Reports of suspects resisting arrest and dying in police custody have dominated the news lately. Some people may think that resisting arrest involves a physical altercation or talking back to a police officer. However, there can actually be many actions that qualify as resisting arrest, of which individuals may not even be aware. As in most states, this is considered a crime in Illinois, and the penalties are often steep. If you or someone you know is facing charges for resisting arrest, an experienced criminal defense attorney can advocate on your behalf to ensure your rights are protected. 

Resisting Arrest Can Involve Many Acts

According to Illinois law, a person commits the crime of resisting arrest if he or she knowingly obstructs or disrupts a police officer, firefighter, or correctional facility employee from interfering with their official duties. However, the actual act of resisting or obstructing can be very broad and take many different forms. Therefore, is it a fairly common crime, resulting in thousands of arrests every year.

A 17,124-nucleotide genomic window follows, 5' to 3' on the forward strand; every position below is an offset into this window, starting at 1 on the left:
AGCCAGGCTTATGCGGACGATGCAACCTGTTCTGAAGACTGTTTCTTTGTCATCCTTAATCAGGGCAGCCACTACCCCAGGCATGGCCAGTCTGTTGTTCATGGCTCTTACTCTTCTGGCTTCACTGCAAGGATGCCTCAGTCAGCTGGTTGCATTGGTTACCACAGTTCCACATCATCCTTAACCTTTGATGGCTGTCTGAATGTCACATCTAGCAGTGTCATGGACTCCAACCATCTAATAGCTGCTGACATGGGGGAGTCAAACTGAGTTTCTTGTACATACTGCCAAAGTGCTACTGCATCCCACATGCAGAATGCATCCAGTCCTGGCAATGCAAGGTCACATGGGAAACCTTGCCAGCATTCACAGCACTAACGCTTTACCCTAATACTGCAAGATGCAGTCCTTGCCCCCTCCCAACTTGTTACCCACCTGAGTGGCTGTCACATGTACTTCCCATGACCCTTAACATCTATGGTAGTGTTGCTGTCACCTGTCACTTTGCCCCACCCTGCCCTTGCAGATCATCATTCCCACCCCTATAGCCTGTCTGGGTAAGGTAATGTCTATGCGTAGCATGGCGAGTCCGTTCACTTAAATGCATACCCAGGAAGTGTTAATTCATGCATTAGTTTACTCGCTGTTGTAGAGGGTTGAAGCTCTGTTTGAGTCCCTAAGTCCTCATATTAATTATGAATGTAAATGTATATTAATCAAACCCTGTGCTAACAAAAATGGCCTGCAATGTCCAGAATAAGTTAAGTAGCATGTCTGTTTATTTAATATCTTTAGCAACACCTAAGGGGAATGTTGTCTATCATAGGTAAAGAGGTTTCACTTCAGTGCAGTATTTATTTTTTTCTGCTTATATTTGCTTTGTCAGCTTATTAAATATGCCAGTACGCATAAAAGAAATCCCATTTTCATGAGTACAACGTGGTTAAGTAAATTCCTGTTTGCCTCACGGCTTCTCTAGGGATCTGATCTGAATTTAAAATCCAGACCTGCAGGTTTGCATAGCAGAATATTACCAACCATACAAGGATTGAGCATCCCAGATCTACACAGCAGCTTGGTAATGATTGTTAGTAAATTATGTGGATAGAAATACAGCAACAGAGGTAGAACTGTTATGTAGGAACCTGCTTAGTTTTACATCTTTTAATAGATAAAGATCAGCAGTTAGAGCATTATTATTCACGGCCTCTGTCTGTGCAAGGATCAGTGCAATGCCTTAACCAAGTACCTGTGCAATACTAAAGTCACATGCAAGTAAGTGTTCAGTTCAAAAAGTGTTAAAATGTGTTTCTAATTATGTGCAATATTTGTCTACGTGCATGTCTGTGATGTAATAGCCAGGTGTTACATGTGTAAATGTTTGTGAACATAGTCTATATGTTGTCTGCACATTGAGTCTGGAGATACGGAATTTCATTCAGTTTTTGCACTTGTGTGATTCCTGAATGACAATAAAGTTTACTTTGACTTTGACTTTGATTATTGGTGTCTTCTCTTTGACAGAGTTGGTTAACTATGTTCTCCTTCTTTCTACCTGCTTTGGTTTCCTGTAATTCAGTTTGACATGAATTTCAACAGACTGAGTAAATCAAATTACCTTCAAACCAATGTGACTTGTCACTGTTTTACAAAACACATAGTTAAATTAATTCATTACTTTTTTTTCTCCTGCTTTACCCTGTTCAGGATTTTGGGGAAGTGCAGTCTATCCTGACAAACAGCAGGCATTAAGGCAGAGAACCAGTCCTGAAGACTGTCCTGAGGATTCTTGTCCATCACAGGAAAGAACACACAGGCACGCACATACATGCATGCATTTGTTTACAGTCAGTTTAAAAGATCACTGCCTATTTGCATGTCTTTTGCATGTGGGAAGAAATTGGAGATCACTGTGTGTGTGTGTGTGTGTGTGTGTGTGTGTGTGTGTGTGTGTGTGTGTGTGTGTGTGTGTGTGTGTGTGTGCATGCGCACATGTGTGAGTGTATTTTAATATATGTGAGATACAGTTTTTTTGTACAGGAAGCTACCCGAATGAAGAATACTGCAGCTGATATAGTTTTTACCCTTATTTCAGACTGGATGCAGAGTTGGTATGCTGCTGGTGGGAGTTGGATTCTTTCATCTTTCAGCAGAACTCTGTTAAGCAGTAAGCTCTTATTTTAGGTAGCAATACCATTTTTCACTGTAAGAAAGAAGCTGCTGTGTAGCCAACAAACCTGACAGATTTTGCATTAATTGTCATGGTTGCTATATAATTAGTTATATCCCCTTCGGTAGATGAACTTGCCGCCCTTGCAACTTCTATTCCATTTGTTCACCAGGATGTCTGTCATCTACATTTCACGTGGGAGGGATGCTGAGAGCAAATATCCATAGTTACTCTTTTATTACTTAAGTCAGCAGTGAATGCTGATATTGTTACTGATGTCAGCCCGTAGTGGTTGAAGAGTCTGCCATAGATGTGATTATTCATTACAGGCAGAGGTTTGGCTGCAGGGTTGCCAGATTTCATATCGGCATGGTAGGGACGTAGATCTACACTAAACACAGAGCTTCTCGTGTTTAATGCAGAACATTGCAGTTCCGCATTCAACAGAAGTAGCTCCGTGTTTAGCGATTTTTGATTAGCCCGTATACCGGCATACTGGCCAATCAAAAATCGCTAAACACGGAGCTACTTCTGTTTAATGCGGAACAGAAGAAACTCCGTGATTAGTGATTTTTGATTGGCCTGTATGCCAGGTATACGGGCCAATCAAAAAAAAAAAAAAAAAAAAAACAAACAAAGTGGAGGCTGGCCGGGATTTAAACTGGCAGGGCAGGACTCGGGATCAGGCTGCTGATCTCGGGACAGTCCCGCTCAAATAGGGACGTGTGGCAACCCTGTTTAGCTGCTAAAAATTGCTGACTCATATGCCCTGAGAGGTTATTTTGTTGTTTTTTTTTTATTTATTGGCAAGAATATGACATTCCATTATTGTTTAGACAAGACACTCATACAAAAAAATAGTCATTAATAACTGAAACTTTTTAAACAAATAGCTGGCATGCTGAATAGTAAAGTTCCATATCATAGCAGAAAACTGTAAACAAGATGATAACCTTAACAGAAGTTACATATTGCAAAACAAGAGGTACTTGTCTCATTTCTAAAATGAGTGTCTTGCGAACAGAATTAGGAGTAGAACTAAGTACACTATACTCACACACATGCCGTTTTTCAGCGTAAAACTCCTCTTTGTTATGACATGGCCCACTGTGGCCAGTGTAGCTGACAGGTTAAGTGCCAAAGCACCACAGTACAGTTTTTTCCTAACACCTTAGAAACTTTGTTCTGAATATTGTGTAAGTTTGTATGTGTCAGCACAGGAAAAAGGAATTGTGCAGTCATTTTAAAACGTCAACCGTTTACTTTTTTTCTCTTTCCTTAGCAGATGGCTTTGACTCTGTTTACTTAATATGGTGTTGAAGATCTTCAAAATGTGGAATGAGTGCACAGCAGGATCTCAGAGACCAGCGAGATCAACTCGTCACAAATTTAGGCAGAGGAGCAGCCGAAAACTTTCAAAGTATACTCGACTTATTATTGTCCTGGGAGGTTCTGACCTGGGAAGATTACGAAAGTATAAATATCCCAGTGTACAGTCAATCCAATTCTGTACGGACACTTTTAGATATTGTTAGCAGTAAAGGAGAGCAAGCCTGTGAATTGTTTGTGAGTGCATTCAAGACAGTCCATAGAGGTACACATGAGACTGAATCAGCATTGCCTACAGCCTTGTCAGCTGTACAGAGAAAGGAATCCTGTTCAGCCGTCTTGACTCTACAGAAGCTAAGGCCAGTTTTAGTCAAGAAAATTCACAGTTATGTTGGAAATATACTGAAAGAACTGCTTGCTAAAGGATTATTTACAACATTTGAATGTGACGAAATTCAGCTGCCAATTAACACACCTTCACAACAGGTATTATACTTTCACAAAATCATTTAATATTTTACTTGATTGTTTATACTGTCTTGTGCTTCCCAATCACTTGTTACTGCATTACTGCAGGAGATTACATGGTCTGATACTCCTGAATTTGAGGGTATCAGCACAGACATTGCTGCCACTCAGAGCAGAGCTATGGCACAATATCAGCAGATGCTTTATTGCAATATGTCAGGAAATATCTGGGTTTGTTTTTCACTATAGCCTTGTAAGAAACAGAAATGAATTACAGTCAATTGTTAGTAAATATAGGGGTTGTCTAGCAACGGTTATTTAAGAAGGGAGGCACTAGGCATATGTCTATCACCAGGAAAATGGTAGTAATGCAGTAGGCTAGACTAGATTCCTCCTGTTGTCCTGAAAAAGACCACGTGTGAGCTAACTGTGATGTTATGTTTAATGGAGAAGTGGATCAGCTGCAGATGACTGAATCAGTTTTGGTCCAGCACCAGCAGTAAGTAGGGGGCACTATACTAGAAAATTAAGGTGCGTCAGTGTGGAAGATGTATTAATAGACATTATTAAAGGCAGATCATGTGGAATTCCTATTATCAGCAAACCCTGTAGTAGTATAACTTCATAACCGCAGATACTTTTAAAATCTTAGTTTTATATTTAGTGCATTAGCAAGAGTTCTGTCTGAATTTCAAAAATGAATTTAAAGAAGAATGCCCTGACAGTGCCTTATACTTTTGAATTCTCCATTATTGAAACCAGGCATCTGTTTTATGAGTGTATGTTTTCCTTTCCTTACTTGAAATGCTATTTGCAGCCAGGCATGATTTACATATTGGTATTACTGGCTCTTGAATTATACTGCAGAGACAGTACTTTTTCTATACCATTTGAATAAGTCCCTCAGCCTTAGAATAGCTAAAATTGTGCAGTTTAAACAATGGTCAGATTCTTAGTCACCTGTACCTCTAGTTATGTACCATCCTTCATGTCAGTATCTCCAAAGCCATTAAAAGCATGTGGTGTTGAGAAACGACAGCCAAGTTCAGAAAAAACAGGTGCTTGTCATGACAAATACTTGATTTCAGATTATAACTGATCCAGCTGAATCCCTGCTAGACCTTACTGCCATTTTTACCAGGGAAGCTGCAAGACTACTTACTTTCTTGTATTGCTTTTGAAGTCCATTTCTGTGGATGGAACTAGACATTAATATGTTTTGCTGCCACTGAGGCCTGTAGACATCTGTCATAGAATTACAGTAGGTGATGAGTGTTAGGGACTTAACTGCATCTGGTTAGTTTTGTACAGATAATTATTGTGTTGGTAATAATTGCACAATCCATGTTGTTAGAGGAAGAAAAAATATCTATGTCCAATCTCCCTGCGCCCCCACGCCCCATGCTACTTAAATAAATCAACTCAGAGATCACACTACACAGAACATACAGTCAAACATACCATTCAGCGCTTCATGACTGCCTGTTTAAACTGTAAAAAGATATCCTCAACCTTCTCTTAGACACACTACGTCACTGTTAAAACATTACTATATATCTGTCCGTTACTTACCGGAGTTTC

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DuPage County criminal defense attorney sex crimes

Illinois takes criminal offenses seriously, and the state charges and prosecutes sexual offenses with stiff penalties. Just being accused of any type of sex crime can significantly impact a person’s personal reputation as well as his or her career, including the suspension or termination of professional licenses. Depending on the criminal act, a conviction can result in a lengthy prison sentence, as well as being required to register as a sex offender for the rest of the individual’s life. That is why it is imperative that you seek professional legal counsel if you or someone you know is facing such charges. A skilled criminal defense attorney can advocate for you by building a strong defense on your behalf.